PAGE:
Dissertations and Theses @ UNI


Open Access Thesis


Creative ability--Middle West; Knowledge economy--Middle West; Urbanization--Middle West; Cities and towns--Middle West;


Recent regional development studies increasingly focus on creative economies that provide an alternative perspective to regional development in a globalizing world-economy. However, most research in economic geography of creativity and innovation is exclusively concerned with larger metropolitan areas. The lack of attention does not make knowledge-based economy less relevant or creative capital less important in smaller urban regions, where it acts as an agent of economic development and revitalization. This study is the first attempt to use creative capital metrics and a combination of qualitative and qualitative analyses to investigate the creative capital and its economic implications in micropolitan areas within the U.S. Midwest. The study aims to improve the understanding of the role, characteristics, and geography of creative capital within micropolitan statistical areas as pertain to knowledge production and economic growth. In addition to understanding the role, characteristic, and spatial dynamics of creative capital the research also examines what attracts creative capital to micropolitan communities. The study implements a six sector model of the creative capital and utilizes various occupation-based measures to conduct a geographical and statistical analysis of creative capital and its relationships with community socio-economic characteristics and knowledge production. The study finds that creative capital at the micropolitan level is present and exhibits geographic variability. Different components of creative capital demonstrate a synergy, i.e. a tendency to cluster. However, creative capital is not evenly distributed across the Midwest with most micropolitan areas lagging behind. Creative capital accumulation does have a connection to the knowledge economy. It is generally similar to that in metropolitan areas. At the same time, when it comes to attracting creative capital there is a difference in between micropolitan centers and metropolitan areas. Creative workers in micropolitan areas are looking for a difference experiences that is not always offered in larger cities. The case studies indicate that social and civic capital may play an important part in attracting creative capital to smaller towns. These findings are important in understanding creative capital in micropolitan areas along with other regions outside of large city-regions. The findings are important for considering different policy options for micropolitan areas to maintain, and attract future knowledge economy.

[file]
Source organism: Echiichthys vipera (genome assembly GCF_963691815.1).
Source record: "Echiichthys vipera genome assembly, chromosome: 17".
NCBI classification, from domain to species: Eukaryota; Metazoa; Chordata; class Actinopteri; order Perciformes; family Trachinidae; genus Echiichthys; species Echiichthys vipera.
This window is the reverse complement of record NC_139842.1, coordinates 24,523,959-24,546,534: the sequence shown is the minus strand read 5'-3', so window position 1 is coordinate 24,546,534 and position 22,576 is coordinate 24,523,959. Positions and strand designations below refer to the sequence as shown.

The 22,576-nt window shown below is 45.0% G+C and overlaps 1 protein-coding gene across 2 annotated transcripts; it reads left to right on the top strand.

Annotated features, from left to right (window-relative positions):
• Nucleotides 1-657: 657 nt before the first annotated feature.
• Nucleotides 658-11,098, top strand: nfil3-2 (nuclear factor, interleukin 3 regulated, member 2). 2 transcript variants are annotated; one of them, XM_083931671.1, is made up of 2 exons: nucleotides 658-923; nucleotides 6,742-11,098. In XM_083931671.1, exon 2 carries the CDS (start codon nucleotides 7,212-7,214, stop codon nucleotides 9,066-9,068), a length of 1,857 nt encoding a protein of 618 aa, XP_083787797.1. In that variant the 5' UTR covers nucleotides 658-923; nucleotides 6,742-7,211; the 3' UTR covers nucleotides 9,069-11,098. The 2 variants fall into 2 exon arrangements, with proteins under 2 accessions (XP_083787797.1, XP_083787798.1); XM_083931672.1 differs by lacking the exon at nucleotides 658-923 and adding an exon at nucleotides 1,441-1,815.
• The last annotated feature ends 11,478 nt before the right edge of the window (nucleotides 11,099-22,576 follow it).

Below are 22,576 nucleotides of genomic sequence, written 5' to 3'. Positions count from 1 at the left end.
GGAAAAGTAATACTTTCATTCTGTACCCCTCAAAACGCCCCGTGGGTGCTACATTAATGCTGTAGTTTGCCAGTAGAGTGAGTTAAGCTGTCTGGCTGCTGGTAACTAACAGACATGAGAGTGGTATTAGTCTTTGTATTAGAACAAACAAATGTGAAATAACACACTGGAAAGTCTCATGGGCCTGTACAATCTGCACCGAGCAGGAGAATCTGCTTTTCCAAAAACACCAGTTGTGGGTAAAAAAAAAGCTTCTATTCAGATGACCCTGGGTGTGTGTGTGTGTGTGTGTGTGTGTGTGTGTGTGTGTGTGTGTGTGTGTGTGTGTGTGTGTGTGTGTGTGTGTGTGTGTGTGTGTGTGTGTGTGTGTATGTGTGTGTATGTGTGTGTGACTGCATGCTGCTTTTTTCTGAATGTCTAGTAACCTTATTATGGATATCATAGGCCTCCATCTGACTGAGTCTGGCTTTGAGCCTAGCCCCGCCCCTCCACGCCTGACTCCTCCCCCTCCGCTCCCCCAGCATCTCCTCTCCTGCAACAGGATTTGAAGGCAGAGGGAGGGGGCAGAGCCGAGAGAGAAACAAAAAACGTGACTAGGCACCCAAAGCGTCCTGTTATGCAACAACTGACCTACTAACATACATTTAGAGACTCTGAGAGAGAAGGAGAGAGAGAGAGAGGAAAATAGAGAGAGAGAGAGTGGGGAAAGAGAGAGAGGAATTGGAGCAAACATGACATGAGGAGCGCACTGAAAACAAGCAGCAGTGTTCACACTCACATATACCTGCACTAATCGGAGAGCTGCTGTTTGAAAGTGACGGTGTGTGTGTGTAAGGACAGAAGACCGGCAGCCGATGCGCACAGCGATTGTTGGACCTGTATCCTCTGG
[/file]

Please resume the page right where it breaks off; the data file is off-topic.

Year of Submission


Degree Name

Master of Arts


Department of Geography

First Advisor

Andrey N. Petrov

Date Original


Object Description

1 PDF file (viii, 172 pages)



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